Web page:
On the eve of Martin Luther King Day in January 2008, Senator Barack Obama took the lectern at Atlanta’s Ebenezer Baptist Church, where King had served as a pastor nearly half a century earlier.
As one might expect, Obama echoed the words of the civil-rights icon who had helped pave the way for his own career.
“‘Unity is the great need of the hour,’ is what King said,’” noted Obama, who was in the middle of a primary showdown with Senator Hillary Clinton and John Edwards. But instead of serving up a plate full of feel-good gospel to the faithful before him, he challenged the audience later in his speech.
“If we’re honest with ourselves, we’ll acknowledge that our own community has not always been true to King’s vision of a beloved community,” Obama said. “We have scorned our gay brothers and sisters instead of embracing them. The scourge of anti-Semitism has, at times, revealed itself in our community. For too long, some of us have seen immigrants as competitors for jobs instead of companions in the fight for opportunity.”
Ten days later, Edwards ended his candidacy and his supporters — who included a number of high-profile LGBT-rights advocates — scrambled to make sense of the field that was left and figure out where to throw their support. Among their major considerations were the candidates’ basic positions on gay rights, their stance on the Iraq war, and then there was the question of who would best understand and embody their yearning for freedom and equality: the first female president or the first African American president?
“We felt that more than anybody, someone who had been a result of the civil-rights movement of the ’60s would understand the civil-rights movement of this century,” recalls David Mixner, a longtime gay-rights activist. So just two days after Edwards dropped out, Mixner and a couple dozen peers on the Edwards LGBT steering committee announced that they would move over to the Obama camp.
Reflecting back, Mixner acknowledges that the conversations preceding that decision weren’t entirely comfortable.
“There were those who were reluctant to call us a civil-rights movement because they felt it would be offensive to African Americans, and for some it was,” he says. “But we felt that until we really defined ourselves as a civil rights movement, beyond partisan identity, beyond political identity — and certainly not as a political interest group — we would not be successful.”
But after taking office, President Obama’s progress on LGBT equality did not initially match the expectations he had created during his presidential bid. By May 2009, Mixner was calling for a national equality march to register discontent with what he and many others saw as the administration’s anemic effort to advance gay rights.
Five months later, a throng of approximately 200,000 queer activists and straight allies gathered on the National Mall to call on Obama to make good on his promises to the gay community. But instead of meeting with Mixner and the march’s young organizers, Obama spoke the night before the march to a well-heeled crowd of about 3,000 at the annual Human Rights Campaign gala.
Yet the foot soldiers at the march were undeterred. They would launch an aggressive direct-action campaign over the next year that helped provide the juice to finally repeal “don’t ask, don’t tell” before the close of 2010, when Democrats lost control of the House of Representatives. If that effort had failed, the law would likely still be on the books..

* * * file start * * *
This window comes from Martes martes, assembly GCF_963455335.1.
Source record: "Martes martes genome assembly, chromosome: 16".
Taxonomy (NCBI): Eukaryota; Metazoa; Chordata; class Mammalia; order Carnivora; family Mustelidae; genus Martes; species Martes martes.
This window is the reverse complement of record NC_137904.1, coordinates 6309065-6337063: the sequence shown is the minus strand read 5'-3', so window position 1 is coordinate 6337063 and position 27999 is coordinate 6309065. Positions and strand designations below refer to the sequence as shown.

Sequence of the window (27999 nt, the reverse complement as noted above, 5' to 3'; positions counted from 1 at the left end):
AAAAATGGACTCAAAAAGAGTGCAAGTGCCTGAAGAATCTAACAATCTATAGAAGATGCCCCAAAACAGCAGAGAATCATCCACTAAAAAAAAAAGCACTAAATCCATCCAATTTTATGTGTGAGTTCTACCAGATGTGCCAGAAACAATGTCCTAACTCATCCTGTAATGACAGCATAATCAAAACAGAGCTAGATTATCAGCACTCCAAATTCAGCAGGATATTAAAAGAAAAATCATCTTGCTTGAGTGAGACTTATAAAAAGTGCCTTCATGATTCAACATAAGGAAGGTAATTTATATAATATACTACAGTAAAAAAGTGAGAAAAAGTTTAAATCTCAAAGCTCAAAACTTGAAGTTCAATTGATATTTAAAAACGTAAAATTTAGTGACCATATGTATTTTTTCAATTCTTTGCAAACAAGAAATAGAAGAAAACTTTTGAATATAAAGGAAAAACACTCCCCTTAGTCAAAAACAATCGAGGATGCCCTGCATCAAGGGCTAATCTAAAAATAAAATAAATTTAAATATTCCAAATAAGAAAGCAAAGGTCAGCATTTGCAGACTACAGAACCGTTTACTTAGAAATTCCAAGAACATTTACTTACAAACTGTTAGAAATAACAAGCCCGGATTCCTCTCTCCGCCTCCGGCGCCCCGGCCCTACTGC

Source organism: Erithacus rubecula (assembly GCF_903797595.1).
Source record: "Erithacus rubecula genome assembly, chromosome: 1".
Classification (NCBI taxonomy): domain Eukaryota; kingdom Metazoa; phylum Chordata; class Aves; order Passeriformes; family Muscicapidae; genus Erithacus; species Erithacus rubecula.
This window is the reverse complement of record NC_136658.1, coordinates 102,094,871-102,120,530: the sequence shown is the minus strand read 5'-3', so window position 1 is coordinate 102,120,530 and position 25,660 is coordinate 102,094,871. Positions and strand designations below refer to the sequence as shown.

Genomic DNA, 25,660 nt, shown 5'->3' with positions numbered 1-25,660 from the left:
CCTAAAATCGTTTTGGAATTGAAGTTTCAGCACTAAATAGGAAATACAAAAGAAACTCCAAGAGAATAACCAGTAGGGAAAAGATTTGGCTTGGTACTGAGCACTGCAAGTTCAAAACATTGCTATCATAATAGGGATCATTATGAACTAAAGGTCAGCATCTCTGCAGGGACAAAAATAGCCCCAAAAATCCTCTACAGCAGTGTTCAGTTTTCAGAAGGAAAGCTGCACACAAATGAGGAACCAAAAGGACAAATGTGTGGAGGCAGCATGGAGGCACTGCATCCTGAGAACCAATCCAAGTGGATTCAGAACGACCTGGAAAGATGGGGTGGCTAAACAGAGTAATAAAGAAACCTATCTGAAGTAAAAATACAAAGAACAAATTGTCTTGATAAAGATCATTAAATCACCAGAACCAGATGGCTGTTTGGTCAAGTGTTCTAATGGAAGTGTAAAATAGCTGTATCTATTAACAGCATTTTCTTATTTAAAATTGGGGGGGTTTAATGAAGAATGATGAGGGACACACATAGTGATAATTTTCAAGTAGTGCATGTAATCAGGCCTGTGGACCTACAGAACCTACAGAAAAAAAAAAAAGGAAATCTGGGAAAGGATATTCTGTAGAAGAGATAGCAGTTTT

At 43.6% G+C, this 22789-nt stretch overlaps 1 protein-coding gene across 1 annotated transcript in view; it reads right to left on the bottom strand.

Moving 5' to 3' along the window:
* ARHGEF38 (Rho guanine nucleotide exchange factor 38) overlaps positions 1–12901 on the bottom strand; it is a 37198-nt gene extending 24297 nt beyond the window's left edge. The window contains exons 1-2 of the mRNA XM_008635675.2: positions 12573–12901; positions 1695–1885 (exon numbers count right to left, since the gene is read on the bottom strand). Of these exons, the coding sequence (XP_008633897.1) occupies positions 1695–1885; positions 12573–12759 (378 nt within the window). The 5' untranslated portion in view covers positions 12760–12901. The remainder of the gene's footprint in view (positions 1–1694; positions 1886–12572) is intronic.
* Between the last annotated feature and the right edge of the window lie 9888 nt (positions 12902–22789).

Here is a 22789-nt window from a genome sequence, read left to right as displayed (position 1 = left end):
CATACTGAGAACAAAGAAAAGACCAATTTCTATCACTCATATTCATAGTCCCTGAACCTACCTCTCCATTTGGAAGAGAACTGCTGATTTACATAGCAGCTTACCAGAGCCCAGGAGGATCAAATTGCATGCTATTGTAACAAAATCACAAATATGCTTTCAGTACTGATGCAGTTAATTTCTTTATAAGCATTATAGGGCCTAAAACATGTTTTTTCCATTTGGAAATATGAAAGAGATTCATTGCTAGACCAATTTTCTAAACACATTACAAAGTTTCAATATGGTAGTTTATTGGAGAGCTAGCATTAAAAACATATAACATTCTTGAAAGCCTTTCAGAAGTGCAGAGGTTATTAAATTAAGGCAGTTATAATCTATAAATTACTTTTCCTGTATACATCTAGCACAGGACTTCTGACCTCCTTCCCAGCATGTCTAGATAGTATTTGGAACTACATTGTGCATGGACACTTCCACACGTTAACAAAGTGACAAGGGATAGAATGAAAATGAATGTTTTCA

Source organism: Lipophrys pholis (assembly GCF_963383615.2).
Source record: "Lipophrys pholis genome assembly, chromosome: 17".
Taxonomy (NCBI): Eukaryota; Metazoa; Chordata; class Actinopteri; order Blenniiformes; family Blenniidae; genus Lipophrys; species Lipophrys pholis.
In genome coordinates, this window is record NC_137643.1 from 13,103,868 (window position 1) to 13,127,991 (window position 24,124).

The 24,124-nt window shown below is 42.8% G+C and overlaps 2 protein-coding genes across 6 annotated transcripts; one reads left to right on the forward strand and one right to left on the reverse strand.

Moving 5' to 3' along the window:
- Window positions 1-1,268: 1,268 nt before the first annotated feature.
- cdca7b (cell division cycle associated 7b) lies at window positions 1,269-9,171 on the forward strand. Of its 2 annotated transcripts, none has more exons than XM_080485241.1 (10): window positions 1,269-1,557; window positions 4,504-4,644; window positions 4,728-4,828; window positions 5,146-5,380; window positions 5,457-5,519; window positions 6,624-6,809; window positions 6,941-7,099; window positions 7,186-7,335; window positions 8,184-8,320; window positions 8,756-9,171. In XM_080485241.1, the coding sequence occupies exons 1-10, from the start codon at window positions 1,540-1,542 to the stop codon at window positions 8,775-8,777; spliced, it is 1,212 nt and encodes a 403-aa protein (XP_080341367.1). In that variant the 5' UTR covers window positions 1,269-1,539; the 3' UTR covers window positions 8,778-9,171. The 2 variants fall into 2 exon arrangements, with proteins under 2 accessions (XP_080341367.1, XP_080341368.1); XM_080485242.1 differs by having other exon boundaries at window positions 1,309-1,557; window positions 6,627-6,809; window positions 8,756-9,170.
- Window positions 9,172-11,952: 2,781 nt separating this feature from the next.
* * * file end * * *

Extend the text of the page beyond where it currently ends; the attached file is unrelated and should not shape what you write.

Though the early days of his administration left many LGBT activists wanting, not only was the military’s gay ban overturned on his watch, but he declared the love of committed same-sex couples equal to his own and, at the outset of his second term, his Justice Department made forceful arguments to the Supreme Court on behalf of marriage equality and against the Defense of Marriage Act.
And during his inaugural address, a newly reelected President Obama made explicit the connection to which he’d alluded at Ebenezer Baptist, likening the protesters at Stonewall to the suffragettes at Seneca Falls and civil-rights marchers at Selma. In doing so, he anointed LGBT equality the civil-rights movement of the current generation.
As Mixner and others had wagered, it would take the product of one great American movement to recognize the heart of another. Indeed, perhaps only an African-American president could have bestowed that type of legitimacy on the fight for gay rights.
When Obama invokes the lessons of the civil-rights movement — as he did Wednesday at the 50th anniversary of the March on Washington — he does so imbued with the understanding that history repeats itself.
While Martin Luther King and his mesmerizing “dream” are rightly remembered as a flash point for the justice that black Americans have sought, we are a nation constantly in search of new heroines and heroes and history and causes. This week, Secretary of Labor Tom Perez, the former head of the Justice Department’s civil-rights division, wrote a White House blog post honoring Bayard Rustin, whom President Obama honored posthumously with a Presidential Medal of Freedom earlier this month.
Rustin was an openly gay black man who helped mastermind the 1963 March on Washington. But he and especially his sexuality have routinely been overlooked by historians.Perez, who used to teach law at University of Maryland, noteD that when he would write “civil rights” on the board and ask his students what came to mind, the answers were typically “Martin Luther King” and “Brown v. Board of Education” or sometimes “Elizabeth Cady Stanton.”
“I can’t remember a single time that anyone ever said ‘Bayard Rustin,’” he writes. “That’s a failure of history.”
But it’s one that is in the process of being rectified.
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